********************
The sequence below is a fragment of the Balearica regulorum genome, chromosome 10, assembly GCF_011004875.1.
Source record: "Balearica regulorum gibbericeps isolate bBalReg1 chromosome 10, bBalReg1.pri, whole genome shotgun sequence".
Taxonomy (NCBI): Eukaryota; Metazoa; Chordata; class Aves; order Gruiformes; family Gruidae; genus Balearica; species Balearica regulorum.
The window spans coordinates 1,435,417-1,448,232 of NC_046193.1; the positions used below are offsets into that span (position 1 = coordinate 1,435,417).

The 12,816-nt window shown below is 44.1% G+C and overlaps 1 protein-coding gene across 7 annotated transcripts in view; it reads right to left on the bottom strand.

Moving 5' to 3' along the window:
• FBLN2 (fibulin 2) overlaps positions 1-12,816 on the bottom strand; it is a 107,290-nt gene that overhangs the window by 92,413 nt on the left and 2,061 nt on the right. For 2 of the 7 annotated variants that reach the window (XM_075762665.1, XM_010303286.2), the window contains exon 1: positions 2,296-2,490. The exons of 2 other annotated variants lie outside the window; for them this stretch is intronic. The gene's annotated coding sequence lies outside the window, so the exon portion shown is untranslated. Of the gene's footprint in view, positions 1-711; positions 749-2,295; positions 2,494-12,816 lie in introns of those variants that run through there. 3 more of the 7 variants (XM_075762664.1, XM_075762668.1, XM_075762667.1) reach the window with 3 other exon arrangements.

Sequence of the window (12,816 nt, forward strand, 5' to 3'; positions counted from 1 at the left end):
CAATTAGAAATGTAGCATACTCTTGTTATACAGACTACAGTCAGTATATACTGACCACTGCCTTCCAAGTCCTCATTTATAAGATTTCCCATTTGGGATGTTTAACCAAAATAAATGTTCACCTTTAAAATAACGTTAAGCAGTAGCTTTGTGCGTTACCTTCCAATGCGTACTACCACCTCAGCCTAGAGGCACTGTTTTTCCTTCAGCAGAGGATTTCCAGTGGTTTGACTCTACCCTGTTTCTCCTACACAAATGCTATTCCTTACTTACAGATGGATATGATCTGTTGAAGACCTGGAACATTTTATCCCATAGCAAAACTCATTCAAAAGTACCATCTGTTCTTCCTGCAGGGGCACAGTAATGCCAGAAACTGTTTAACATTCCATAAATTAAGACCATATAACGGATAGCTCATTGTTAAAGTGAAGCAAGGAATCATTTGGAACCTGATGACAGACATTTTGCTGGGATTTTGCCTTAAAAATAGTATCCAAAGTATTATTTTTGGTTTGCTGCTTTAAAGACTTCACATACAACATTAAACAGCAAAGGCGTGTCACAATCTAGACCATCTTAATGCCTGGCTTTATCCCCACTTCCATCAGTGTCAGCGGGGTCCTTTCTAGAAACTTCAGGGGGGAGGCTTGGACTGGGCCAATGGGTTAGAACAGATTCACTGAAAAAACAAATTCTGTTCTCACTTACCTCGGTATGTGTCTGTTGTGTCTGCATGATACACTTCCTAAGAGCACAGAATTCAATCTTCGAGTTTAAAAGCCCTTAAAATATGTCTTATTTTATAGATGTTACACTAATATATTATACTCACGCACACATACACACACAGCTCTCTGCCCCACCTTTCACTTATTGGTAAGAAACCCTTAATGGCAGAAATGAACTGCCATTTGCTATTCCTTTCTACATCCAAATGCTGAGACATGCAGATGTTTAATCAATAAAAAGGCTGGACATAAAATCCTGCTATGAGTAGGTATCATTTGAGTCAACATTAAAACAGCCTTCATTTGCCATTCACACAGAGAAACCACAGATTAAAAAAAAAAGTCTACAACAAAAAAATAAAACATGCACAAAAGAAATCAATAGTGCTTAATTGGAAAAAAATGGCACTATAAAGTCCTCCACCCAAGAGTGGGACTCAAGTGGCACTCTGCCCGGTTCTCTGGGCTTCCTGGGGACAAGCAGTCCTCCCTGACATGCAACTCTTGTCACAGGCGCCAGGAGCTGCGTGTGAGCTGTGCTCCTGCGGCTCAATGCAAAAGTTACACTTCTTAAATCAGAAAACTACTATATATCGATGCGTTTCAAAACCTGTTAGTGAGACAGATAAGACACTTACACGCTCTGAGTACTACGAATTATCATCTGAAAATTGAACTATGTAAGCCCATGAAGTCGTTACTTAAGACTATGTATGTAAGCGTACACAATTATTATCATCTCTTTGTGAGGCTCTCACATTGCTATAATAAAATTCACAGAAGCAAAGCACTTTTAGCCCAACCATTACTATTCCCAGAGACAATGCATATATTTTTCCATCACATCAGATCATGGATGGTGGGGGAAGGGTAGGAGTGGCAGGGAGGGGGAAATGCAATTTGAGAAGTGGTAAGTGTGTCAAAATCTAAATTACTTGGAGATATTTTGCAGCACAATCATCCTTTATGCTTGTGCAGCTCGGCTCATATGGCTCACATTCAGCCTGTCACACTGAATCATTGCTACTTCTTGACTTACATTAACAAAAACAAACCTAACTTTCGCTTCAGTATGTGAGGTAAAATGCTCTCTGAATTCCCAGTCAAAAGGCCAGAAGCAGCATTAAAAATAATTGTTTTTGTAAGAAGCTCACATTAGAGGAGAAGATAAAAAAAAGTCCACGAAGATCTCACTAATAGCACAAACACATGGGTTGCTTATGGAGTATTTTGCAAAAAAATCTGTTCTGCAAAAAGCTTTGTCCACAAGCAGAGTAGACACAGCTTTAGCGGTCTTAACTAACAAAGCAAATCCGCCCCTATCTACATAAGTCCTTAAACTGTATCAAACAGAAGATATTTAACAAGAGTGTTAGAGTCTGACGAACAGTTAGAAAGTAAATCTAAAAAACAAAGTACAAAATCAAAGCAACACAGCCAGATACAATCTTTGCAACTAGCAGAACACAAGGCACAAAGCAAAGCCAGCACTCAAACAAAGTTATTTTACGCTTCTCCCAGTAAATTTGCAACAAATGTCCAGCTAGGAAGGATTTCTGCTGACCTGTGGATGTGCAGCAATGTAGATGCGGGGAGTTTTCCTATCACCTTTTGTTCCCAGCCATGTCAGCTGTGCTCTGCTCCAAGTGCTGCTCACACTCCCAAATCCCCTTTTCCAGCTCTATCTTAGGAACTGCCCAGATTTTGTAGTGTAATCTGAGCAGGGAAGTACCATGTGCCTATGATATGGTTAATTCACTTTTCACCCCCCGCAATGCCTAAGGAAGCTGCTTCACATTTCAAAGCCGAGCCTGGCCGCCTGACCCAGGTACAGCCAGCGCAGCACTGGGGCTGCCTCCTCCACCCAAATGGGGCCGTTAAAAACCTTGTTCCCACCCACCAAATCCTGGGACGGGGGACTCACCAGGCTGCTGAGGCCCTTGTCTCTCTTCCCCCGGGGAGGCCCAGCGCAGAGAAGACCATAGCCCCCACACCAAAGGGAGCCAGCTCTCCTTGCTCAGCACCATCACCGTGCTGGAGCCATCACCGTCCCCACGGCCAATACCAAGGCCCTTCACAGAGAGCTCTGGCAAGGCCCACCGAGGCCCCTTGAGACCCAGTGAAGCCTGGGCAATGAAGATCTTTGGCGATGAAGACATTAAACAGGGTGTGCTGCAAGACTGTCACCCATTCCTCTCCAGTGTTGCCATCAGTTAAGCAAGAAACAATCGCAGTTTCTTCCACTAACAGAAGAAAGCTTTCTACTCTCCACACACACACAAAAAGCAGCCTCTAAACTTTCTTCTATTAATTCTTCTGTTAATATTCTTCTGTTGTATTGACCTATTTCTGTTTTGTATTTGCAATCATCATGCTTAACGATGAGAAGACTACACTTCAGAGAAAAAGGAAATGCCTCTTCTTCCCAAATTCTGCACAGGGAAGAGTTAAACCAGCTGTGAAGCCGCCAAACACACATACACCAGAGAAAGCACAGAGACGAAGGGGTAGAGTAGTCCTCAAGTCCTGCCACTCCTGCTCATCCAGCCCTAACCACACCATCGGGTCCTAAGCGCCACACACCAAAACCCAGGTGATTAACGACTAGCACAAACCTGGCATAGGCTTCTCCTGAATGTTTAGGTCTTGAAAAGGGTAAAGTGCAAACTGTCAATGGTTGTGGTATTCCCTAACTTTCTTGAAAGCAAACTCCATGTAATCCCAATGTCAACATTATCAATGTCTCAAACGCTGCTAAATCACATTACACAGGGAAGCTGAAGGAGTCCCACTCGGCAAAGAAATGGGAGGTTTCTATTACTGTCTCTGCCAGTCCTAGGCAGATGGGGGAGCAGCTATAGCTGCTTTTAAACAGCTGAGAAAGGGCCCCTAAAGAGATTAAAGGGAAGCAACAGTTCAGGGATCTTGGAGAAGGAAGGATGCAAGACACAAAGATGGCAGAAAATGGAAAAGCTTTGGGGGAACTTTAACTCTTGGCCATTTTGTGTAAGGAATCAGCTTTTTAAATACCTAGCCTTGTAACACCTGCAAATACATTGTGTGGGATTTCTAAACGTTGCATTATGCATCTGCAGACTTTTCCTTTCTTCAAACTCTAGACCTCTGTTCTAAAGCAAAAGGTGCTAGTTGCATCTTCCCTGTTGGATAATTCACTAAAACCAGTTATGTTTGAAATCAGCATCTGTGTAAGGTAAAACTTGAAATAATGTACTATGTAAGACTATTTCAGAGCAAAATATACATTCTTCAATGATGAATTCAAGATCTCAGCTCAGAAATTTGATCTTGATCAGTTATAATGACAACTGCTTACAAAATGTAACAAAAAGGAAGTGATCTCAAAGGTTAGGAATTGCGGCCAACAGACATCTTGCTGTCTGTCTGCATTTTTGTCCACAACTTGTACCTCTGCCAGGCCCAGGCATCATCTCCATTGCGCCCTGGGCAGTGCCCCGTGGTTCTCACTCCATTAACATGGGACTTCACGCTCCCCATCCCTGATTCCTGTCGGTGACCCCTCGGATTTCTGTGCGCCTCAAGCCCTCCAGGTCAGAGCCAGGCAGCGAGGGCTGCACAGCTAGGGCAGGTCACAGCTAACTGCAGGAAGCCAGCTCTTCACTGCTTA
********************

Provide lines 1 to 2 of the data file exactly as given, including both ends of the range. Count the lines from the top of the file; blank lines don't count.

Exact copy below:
The sequence below is a fragment of the Balearica regulorum genome, chromosome 10, assembly GCF_011004875.1.
Source record: "Balearica regulorum gibbericeps isolate bBalReg1 chromosome 10, bBalReg1.pri, whole genome shotgun sequence".